Source: Kenn Abuya/ Techcabal
For a long time, the Kenyan government has encouraged young people to work online after high school or college. The government launched several initiatives to train and support graduates in finding online work. One is the Ajira digital programme, which provides training and mentorship in digital skills such as software development, graphic design, and copywriting. Thousands of students who have undergone Ajira training say they were encouraged to find any kind of work online, including on platforms such as Upwork.
Upwork is a popular platform in Kenya, with many freelancers using it to find work. To work on Upwork in Kenya, you just create a profile and set your rates. You can then search for jobs that match your skills and experience. Once you find a job you are interested in, you can submit a proposal to the client. If the client is impressed with your proposal, they will hire you. Most Kenyans working on Upwork focus on technical writing, including handling assignments for Western students in what has been called ‘contract cheating.’
Kenyans who have worked on this freelancing platform can tell you they never had any tax obligations to the Kenya Revenue Authority (KRA). Any money they make from the platform goes untaxed, but that is no longer the case after users noticed an update that prompts them to include their KRA PIN on their profiles.
A statement on Upwork’s website reads, “Kenya requires Upwork to collect value-added tax, or VAT, and remit the tax to the government of Kenya. VAT is a tax on goods or services, including our services to you, and remit means to send money for a payment.”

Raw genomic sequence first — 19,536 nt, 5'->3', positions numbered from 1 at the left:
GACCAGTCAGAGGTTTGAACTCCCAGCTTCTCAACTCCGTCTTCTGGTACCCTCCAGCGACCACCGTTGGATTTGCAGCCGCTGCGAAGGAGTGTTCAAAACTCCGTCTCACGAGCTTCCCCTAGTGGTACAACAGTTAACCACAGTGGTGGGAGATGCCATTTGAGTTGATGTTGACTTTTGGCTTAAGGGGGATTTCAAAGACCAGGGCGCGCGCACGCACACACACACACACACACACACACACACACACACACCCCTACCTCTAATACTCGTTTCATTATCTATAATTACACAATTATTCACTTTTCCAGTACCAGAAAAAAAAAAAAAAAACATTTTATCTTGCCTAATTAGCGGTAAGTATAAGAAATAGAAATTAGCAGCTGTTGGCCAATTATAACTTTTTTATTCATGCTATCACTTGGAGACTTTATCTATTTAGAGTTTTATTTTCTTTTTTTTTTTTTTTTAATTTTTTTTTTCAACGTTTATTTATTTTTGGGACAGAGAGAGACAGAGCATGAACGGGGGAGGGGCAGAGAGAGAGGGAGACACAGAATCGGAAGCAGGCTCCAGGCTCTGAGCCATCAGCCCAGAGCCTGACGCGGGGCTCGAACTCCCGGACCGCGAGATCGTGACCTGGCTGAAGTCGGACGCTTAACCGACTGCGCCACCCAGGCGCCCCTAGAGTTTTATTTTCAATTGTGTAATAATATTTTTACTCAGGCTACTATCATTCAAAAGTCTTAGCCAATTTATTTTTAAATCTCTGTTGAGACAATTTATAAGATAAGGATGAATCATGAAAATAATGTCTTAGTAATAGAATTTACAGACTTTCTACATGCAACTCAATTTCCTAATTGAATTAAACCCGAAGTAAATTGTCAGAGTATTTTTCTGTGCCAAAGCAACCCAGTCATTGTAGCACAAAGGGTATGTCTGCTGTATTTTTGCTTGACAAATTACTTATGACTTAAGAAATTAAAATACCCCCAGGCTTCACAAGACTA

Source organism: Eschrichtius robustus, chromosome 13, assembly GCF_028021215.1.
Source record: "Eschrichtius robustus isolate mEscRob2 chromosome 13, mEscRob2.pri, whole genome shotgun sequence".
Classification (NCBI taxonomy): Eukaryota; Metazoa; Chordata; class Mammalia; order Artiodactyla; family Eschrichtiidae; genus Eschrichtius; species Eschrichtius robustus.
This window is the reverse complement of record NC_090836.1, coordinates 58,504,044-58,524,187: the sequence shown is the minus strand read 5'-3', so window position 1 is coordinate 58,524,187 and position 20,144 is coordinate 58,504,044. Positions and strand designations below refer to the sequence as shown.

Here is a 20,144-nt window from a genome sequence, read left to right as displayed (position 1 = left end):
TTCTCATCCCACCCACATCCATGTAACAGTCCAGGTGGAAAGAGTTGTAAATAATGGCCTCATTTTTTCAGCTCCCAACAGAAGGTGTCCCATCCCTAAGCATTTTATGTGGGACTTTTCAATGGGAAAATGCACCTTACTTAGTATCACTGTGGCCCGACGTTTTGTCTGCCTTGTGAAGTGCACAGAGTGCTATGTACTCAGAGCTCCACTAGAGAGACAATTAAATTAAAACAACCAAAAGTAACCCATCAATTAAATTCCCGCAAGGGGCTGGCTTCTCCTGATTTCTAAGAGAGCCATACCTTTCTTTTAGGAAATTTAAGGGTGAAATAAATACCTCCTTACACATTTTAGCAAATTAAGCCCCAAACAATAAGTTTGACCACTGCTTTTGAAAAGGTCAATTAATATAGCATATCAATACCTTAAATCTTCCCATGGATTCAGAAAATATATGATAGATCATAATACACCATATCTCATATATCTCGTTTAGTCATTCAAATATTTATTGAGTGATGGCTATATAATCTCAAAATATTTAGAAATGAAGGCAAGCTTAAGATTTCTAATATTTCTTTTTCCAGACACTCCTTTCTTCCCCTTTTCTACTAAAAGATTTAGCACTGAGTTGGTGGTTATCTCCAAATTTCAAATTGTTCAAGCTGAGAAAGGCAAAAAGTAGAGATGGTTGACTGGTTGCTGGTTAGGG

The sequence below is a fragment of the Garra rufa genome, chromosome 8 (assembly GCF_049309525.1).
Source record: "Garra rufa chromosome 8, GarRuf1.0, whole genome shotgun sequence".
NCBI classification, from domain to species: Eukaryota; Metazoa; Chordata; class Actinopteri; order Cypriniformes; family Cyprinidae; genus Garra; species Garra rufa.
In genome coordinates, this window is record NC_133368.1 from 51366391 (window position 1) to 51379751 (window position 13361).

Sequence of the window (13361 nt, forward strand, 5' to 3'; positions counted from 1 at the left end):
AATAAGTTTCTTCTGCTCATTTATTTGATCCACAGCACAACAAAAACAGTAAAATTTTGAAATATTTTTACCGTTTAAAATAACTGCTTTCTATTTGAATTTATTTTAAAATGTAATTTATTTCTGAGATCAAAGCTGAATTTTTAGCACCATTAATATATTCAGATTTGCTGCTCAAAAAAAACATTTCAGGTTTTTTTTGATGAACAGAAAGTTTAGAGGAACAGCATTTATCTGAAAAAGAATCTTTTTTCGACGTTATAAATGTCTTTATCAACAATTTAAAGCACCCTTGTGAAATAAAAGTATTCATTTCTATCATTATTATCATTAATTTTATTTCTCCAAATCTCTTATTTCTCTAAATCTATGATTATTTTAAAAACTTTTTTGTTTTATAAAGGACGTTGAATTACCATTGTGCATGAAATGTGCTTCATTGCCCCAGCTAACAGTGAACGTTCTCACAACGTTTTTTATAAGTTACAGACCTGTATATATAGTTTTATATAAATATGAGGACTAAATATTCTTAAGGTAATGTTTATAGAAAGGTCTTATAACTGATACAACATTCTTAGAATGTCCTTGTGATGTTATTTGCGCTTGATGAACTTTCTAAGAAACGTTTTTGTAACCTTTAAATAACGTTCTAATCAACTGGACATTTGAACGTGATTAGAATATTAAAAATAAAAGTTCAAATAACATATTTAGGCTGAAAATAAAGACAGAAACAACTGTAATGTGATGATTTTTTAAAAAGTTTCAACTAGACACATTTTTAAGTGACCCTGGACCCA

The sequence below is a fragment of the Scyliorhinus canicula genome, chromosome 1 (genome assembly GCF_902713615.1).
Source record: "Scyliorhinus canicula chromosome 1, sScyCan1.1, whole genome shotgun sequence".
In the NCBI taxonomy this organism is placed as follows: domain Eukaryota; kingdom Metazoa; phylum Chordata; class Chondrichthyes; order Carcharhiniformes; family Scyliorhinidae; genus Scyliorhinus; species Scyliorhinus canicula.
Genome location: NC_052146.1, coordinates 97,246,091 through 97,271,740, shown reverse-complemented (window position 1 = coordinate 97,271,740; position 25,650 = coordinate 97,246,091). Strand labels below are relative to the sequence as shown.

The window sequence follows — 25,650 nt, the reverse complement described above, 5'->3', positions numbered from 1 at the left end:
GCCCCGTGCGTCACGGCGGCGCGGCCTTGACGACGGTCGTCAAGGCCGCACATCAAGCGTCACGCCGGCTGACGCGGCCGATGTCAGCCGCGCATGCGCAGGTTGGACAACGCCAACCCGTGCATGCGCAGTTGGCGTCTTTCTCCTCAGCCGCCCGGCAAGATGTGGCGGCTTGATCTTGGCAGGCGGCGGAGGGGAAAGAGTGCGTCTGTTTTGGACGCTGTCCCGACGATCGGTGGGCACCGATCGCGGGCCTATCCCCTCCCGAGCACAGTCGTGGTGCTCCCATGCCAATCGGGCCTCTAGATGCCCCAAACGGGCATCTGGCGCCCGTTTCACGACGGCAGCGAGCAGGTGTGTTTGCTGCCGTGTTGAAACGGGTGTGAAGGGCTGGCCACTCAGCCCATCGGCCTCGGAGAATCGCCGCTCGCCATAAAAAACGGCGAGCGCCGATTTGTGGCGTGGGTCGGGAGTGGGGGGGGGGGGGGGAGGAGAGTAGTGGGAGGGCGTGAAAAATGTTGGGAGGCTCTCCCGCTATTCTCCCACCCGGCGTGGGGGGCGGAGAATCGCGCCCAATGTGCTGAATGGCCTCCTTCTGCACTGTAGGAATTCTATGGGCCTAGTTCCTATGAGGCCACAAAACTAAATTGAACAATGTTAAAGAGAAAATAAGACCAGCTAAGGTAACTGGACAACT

The government needs your tax info when you are asked for your KRA PIN. To this end, Kenyan Upwork freelancers should be prepared to start paying income tax on their earnings. The VAT rate in Kenya is set at 16% of the total service cost, subject to taxation. This means that if you are a freelancer providing services on Upwork and your client is based in Kenya, they must pay an extra 16% of the service cost as VAT to the Kenyan government.
Upwork numbers read, “In Kenya, the VAT rate is 16% of the cost of the service being taxed. For example, if you pay $100 in freelancer service fees, you will pay $16 in tax for $116. You’ll see the estimated amount of tax when you check out and on your invoices and transaction history.”
Once the tax is deducted from a freelancer’s income using your KRA PIN, the tax authority receives this amount and is already aware of their earnings, which it records in their account. When the financial year ends, these users must report at least the same amount to KRA. Thus, those filing nil returns will no longer be able to do so.
Upwork adds, “We’re required to comply with the tax laws of the countries where we operate to continue to do business in those countries. Kenya requires that we collect VAT on Upwork services and remit them to your government.”
Freelancers should therefore consider this VAT rate when setting their prices or negotiating with clients to ensure compliance with the local tax regulations.
Upwork must collect VAT, regardless of a freelancer’s temporary residence in Kenya. Should that person relocate to another country, they can update their account information. Afterward, Upwork will automatically modify its VAT to align with the prevailing rates in the new country of residence. If there is no VAT or a comparable tax in the new country, Upwork will cease the collection of such taxes.
If a freelancer is eligible for VAT exemption, they must provide a valid tax exemption certificate to Upwork. Once Upwork receives and verifies your certificate, it will cease charging VAT. Simply providing your VAT ID will not grant a person tax exemption; the crucial requirement is to submit a valid tax exemption certificate.
Upwork is the only platform that has reported the Kenya tax update. There are tens of other freelancing platforms used for freelance work, and it remains unclear whether the taxman will target them in the coming days for tax compliance.
Source: Kenn Abuya/ Techcabal